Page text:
Flash fiction by Nancy Stohlman
And sometimes I bring him Cheetos or popsicles or trashy gossip mags and sometimes I crawl up there on the lower branches and we let our legs dangle, have a treebranch cocktail, make fun of the guy walking two Chihuahuas or the Vietnam vet on the corner with his platoon of American flags, and then I go back home, which is just a few steps away. We see each other on Friday evenings and every other Sunday, because life is complicated after all.
It started before he was my boyfriend, when he hid in the tree to “see the look on my face” when I opened the birthday present he’d left on my front porch. It was an admittedly lovely tree, and moving into the tree seemed the next logical step. Some nights he sleeps with me in my bed, and some nights we retire to our own spaces, me to my room and him to his branch, and apart we both masturbate to the thought of how mature we are. We’ve talked about building something more permanent, even a few 2 x 4s for him to properly sit on, but haven’t, yet. On the nights we’re Not Supposed To See Each Other, he’ll sometimes text me anyway and I’ll run out with smuggled tacos from dinner and we’ll meet on the grass and eat by the light of the antique-inspired lampposts that automatically turn on at 6 pm each night.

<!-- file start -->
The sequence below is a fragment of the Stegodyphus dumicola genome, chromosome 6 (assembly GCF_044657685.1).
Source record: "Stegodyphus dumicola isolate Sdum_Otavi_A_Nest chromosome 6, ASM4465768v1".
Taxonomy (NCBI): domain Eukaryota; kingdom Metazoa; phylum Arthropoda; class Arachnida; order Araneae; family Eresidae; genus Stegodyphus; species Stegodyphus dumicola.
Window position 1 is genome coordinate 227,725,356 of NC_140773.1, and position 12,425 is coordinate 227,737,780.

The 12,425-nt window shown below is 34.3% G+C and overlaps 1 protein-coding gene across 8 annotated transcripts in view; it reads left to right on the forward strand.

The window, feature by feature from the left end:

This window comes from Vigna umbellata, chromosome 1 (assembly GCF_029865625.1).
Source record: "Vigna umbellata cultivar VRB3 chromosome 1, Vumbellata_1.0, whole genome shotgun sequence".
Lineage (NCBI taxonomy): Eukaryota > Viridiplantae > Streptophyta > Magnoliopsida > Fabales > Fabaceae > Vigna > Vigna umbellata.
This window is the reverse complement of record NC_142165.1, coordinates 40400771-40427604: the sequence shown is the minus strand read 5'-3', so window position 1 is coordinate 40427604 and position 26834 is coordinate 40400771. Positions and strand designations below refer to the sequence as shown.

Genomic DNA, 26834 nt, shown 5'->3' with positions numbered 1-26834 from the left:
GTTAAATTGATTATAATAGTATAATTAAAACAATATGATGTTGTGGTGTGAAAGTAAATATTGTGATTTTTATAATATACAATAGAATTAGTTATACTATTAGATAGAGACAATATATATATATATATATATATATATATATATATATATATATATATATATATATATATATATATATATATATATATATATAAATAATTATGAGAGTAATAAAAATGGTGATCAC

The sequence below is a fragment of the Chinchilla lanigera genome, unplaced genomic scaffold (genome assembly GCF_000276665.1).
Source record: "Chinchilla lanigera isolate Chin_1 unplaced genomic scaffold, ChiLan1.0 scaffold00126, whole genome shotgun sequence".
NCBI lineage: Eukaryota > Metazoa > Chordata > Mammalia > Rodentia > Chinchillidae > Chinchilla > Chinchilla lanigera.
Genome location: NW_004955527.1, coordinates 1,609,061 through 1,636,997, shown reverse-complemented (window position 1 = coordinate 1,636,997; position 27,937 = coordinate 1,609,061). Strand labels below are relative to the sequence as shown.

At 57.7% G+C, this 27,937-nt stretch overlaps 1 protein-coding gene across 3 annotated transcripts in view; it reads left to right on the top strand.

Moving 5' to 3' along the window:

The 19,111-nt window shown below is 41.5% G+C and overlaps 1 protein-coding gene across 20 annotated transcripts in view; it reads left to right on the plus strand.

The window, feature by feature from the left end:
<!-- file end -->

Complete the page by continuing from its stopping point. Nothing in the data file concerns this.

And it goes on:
Most of the time I commend myself on how great we are about everything, taking space, not rushing in too fast—because lord knows we’ve both had our share, and we agree that love should be approached like a cobra. I congratulate us for staying calm and level headed and maintaining all those emotions we don’t how to control. This is better. It’s better like this.
But there is one thing that my boyfriend in a tree doesn’t know. Sometimes when I’m supposed to be in bed, I stand at the darkened front window and watch the tiny light from his keychain moving behind all the foliage, and in those quiet moments I secretly wish that he would just climb down and come inside.
Originally published in Metazen--read original here.